WHETHER you’re a big music fan or not, You probably already know that feeling, when you listen to a cover of a familiar song from the past, which have been made with such a different and original approach, that it feels like you’re listening to both familiar and completely new song at the same time. And your brain – it just has no choice but to go ka-boom in that very moment. Oh, what a wonderful feeling, isn’t it?
In this post, I’ve collected TOP seven Israeli covers of familiar songs from the past that did exactly that for me, and hopefully will do the same for you.
(To skip the wordy part you can just listen to the entire playlist here)
Acoustic Katy Perry
Ivri Lider, both alone and as part of the duo TYP, is by no-doubt one of the most prominent names in Israeli contemporary pop music. This cover of Katy Perry’s hit was originally recorded for the Israeli Galgalatz radio station, which asked him to cover it for 2008 chart toppers show. The cover became so popular that Ivri decided to record a music video for it. It might be that the melancholic tone, combined with the well-known fact(at least for the Israeli audience) about Ivri Lider’s sexual orientation – that gives this song an interesting, and maybe even more provocative meaning when he sings: “I hope my boyfriend don’t mind it”.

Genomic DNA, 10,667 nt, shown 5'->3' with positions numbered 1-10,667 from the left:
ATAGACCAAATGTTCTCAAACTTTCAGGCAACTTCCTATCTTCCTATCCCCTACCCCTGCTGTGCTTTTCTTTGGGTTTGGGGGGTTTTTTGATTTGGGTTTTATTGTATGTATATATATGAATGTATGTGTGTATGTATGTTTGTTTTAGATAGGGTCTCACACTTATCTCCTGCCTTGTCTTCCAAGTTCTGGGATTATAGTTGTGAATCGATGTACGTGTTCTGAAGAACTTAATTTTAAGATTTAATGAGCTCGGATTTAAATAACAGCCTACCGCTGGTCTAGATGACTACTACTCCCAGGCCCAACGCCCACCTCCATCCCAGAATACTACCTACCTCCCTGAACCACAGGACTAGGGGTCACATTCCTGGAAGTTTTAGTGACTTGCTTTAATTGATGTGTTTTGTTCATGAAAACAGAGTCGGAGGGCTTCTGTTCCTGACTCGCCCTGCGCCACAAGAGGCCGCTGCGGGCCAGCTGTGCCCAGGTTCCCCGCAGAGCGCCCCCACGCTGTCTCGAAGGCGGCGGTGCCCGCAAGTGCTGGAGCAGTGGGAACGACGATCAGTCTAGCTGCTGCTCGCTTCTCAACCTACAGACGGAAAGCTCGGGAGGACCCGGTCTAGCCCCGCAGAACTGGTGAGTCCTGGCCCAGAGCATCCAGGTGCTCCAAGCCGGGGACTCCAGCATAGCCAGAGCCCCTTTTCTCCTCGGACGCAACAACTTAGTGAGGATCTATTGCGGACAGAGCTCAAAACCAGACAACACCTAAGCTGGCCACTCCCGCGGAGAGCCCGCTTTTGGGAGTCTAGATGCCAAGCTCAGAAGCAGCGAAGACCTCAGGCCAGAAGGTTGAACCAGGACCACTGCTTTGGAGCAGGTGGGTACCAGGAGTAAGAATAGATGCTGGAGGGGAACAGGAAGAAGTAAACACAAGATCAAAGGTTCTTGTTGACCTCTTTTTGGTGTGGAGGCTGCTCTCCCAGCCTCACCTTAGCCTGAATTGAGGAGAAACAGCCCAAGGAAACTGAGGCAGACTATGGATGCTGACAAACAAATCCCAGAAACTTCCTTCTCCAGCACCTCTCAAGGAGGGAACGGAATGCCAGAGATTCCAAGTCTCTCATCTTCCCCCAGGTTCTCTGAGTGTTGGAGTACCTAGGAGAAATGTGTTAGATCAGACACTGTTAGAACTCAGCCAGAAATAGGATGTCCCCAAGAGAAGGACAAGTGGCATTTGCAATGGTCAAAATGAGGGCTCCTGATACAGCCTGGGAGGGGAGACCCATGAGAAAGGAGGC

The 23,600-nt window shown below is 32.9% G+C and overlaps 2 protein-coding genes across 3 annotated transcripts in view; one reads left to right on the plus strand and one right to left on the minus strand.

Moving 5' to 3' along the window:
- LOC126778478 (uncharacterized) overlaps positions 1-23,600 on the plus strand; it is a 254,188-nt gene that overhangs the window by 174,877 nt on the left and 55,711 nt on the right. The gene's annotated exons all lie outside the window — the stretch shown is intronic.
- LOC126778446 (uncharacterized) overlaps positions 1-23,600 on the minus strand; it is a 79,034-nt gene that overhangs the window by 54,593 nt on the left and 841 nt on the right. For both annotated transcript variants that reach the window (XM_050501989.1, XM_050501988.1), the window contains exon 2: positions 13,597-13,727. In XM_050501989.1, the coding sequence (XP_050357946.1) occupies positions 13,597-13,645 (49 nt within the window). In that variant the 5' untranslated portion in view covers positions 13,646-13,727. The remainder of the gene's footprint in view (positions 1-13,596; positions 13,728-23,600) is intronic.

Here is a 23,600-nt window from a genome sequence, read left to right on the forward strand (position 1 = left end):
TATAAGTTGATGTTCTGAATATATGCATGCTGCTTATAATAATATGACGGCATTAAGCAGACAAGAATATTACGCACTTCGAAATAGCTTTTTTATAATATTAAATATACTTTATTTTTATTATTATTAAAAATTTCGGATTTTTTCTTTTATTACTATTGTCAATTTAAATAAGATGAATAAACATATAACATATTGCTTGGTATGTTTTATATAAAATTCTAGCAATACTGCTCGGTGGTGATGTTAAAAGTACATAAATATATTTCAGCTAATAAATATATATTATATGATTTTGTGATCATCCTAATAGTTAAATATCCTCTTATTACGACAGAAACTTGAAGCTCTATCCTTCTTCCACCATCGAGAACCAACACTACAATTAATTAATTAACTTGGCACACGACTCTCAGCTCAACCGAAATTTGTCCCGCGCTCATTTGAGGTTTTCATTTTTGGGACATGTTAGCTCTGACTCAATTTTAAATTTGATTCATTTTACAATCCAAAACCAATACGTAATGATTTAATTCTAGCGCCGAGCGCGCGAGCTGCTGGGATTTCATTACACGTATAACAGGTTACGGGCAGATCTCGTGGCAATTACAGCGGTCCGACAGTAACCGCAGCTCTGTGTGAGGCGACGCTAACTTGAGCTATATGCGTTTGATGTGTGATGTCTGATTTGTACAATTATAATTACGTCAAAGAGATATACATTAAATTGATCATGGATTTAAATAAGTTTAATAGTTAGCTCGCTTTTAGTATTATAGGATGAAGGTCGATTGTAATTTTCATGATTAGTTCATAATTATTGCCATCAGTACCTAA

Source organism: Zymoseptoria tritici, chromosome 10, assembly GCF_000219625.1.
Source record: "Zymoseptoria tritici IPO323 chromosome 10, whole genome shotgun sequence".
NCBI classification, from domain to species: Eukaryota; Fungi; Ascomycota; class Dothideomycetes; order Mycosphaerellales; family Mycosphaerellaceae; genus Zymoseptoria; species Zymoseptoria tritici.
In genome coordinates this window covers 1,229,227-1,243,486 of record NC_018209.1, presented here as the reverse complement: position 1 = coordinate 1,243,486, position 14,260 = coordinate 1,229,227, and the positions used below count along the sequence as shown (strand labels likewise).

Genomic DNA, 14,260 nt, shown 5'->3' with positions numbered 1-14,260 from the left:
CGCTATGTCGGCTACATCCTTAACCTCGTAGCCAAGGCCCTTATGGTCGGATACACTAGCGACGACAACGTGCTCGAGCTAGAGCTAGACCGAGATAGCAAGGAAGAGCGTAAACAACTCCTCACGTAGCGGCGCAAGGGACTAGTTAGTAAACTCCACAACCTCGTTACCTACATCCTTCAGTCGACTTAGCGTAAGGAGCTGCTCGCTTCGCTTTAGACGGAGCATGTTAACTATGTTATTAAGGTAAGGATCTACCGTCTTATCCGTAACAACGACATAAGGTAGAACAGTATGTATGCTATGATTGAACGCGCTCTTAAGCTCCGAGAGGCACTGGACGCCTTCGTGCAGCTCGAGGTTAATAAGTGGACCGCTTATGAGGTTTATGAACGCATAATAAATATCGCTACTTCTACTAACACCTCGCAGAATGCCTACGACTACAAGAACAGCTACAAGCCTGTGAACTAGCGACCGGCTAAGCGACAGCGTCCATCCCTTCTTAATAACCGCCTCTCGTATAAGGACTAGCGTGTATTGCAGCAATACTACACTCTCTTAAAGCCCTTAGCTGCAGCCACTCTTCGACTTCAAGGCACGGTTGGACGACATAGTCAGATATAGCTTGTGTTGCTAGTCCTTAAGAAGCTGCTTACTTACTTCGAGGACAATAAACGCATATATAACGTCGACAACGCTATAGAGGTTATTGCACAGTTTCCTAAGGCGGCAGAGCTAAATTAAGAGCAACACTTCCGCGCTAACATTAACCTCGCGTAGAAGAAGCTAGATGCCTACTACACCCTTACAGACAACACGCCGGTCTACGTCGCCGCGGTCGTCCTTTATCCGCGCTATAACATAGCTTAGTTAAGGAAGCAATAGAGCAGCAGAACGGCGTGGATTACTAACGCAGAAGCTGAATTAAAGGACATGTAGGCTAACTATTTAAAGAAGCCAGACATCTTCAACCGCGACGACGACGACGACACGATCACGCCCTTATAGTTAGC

Oriental-Metal Pearl Jam
This Oriental cover of the legendary Pearl Jam song was made by members of the Metal band Orphaned Land, as part of a campaign to bring Pearl Jam to Israel. Though the campaign eventually didn’t carry out it’s original goal, the cover that it reproduced is simply marvelous to my taste. Orphaned Land have rightfully earned their fame in the international metal-scene. Their unique blend of metal and oriental music, as well as the mixture of Judaic, Muslim and Christian themes, has helped their music to successfully cross borders where the band members themselves still literally can’t.
Funking Rage Against the Machine
It’s been for decades that Killing In The Name Of, is on almost every Israeli alternative-rock party’s playlist. And if the Dj won’t play it, then it’s a matter of time until somebody would request this song. And every time it pays, the crowd goes crazy.